Ireland tells Israel it’s ‘seriously concerned’ by Givat Hamatos project

“I call upon the Israeli government to reverse this decision and to halt all settlement construction,” Ireland’s Foreign Minister Simon Coveney said.


Irish Foreign Ministry officials met with the Israeli Ambassador to Ireland, Ophir Kariv, to express their “serious concern” over Israel’s publication this week of a tender to build 1,257 Jewish homes in east Jerusalem.

“I call upon the Israeli government to reverse this decision and to halt all settlement construction,” Ireland’s Foreign Minister Simon Coveney said in a sharply worded statement published on Monday.

The European Union has already condemned the project. At least five individual EU countries plus Norway have also expressed their displeasure. Aside from Ireland these include France, Germany, Italy and the Netherlands.

“Senior officials in my department met the Israeli ambassador today to underline Ireland’s serious concerns at the expansion of settlements in this strategically sensitive area between Jerusalem and Bethlehem,” Coveney said.

Both Israel and the Palestinians hold that the Givat Hamatos project is strategically significant to its future designs on the city. The government and the Israeli Right believes that Jewish building on the hilltop shores up a united Jerusalem and prevents any redivision of the capital city along the pre-1967 lines.

Palestinians are concerned that the project, located on the edge of Jerusalem, would sever Palestinian neighborhoods of east Jerusalem from the West Bank, including nearby Bethlehem, thereby preventing a contiguous link between the two territories in any future Palestinian state.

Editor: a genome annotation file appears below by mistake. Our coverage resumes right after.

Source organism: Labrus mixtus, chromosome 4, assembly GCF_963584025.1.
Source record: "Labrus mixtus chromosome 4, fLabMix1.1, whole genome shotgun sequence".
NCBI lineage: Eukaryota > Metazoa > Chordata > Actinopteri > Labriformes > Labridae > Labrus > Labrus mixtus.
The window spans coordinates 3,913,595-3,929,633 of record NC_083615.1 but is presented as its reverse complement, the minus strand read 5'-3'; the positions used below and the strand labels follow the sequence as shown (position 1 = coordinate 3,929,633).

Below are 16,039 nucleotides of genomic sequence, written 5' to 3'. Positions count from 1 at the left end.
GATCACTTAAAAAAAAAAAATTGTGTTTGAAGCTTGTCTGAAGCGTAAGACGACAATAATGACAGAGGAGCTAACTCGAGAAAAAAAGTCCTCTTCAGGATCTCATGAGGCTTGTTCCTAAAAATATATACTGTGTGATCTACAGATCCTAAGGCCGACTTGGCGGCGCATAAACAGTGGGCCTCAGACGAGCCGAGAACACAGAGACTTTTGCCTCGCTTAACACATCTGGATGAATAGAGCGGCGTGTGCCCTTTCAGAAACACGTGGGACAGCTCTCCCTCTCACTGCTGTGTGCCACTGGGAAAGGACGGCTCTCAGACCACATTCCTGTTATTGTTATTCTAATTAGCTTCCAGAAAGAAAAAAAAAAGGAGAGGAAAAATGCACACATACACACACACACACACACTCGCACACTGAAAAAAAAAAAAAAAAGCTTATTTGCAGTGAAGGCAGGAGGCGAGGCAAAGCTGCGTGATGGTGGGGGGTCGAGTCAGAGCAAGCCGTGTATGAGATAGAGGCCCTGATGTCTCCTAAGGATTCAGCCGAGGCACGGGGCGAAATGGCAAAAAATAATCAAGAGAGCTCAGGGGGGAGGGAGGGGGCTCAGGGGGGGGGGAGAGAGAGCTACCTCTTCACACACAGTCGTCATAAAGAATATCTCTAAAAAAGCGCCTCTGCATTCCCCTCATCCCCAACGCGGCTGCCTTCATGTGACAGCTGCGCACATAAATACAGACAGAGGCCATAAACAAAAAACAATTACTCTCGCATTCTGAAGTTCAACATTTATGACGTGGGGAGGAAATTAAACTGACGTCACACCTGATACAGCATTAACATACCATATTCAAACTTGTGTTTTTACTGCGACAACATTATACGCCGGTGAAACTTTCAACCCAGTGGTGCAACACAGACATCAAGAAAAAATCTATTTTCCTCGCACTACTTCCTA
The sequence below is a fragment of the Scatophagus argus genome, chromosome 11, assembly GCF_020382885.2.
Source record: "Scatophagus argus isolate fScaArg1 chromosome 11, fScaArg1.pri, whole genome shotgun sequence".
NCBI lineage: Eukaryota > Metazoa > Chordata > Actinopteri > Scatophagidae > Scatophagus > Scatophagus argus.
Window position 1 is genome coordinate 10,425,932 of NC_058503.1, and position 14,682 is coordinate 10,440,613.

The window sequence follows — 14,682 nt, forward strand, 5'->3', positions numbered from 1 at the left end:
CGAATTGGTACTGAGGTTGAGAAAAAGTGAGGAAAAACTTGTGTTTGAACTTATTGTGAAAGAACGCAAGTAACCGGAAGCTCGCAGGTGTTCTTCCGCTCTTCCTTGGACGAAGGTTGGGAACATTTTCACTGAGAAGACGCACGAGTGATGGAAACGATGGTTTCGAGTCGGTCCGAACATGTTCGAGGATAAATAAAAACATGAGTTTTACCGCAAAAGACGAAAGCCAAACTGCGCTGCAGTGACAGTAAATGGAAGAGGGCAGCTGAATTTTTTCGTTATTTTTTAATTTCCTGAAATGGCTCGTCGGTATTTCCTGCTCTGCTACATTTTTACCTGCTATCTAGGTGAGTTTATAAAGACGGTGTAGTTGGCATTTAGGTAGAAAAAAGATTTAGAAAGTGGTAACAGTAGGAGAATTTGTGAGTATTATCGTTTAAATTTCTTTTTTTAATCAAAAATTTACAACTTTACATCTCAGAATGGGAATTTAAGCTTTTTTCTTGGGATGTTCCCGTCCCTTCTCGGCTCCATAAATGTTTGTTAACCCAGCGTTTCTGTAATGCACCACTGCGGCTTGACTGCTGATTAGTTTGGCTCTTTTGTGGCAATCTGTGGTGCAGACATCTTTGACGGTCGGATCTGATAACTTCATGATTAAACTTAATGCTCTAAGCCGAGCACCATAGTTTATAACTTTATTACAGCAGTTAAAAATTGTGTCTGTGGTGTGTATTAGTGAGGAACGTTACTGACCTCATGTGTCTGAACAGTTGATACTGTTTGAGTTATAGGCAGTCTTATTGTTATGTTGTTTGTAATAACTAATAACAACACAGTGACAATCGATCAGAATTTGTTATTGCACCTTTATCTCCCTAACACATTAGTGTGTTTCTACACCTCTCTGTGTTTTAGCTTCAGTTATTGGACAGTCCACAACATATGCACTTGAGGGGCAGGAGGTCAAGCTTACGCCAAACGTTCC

“This announcement by Israel undermines the viability and territorial contiguity of a future Palestinian state and the possibility of a negotiated two-state solution in line with the internationally agreed parameters with Jerusalem as the future capital of two states,” Coveney said.

Italy said that such projects were “a serious obstacle to the achievement of a just, sustainable and directly negotiated two-state solution between the two parties.”

France said it was a “direct challenge to the viability of a future Palestinian state.”

The final date to submit bids for the project is January 18, 2021, two days before US President Donald Trump is scheduled to leave office. Trump’s peace plan recognized that the area of Givat Hamatos would be part of Israel’s final sovereign border in any two-state resolution to the conflict.

US President-elect Joe Biden, on the other hand, is expected to hold that the area of Givat Hamatos should be part of a future Palestinian state. Netanyahu and Biden held their first phone call since the US election on Monday night. Givat Hamatos was not mentioned in the public statements either country made with regard to the phone call.

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